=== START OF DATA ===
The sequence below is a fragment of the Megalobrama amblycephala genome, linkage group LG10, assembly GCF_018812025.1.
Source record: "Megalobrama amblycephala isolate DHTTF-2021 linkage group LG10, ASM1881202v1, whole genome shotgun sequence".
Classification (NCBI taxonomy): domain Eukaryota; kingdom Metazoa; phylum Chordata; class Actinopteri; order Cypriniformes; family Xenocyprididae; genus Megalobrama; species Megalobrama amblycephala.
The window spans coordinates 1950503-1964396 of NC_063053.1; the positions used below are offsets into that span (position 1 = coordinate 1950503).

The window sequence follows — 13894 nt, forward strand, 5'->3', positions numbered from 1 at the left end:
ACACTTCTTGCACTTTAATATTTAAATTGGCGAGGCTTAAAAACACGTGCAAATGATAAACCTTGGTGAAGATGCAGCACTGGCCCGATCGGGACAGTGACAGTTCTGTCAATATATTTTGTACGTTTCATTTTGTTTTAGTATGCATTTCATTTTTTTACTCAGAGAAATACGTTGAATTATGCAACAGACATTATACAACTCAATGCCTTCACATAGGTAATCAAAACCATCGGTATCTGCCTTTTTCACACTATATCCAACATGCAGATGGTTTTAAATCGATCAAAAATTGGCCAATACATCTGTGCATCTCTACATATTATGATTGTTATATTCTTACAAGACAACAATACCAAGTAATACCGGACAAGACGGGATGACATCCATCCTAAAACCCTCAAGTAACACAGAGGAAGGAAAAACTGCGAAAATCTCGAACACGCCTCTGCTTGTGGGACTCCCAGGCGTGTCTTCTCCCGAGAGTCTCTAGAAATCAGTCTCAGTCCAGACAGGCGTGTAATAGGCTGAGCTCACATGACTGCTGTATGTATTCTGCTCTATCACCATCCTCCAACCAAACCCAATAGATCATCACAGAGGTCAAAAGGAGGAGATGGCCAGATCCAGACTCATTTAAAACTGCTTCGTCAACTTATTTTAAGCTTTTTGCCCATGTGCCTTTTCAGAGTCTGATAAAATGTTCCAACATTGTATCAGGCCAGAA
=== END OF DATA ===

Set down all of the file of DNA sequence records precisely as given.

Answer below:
The sequence below is a fragment of the Megalobrama amblycephala genome, linkage group LG10, assembly GCF_018812025.1.
Source record: "Megalobrama amblycephala isolate DHTTF-2021 linkage group LG10, ASM1881202v1, whole genome shotgun sequence".
Classification (NCBI taxonomy): domain Eukaryota; kingdom Metazoa; phylum Chordata; class Actinopteri; order Cypriniformes; family Xenocyprididae; genus Megalobrama; species Megalobrama amblycephala.
The window spans coordinates 1950503-1964396 of NC_063053.1; the positions used below are offsets into that span (position 1 = coordinate 1950503).

The window sequence follows — 13894 nt, forward strand, 5'->3', positions numbered from 1 at the left end:
ACACTTCTTGCACTTTAATATTTAAATTGGCGAGGCTTAAAAACACGTGCAAATGATAAACCTTGGTGAAGATGCAGCACTGGCCCGATCGGGACAGTGACAGTTCTGTCAATATATTTTGTACGTTTCATTTTGTTTTAGTATGCATTTCATTTTTTTACTCAGAGAAATACGTTGAATTATGCAACAGACATTATACAACTCAATGCCTTCACATAGGTAATCAAAACCATCGGTATCTGCCTTTTTCACACTATATCCAACATGCAGATGGTTTTAAATCGATCAAAAATTGGCCAATACATCTGTGCATCTCTACATATTATGATTGTTATATTCTTACAAGACAACAATACCAAGTAATACCGGACAAGACGGGATGACATCCATCCTAAAACCCTCAAGTAACACAGAGGAAGGAAAAACTGCGAAAATCTCGAACACGCCTCTGCTTGTGGGACTCCCAGGCGTGTCTTCTCCCGAGAGTCTCTAGAAATCAGTCTCAGTCCAGACAGGCGTGTAATAGGCTGAGCTCACATGACTGCTGTATGTATTCTGCTCTATCACCATCCTCCAACCAAACCCAATAGATCATCACAGAGGTCAAAAGGAGGAGATGGCCAGATCCAGACTCATTTAAAACTGCTTCGTCAACTTATTTTAAGCTTTTTGCCCATGTGCCTTTTCAGAGTCTGATAAAATGTTCCAACATTGTATCAGGCCAGAA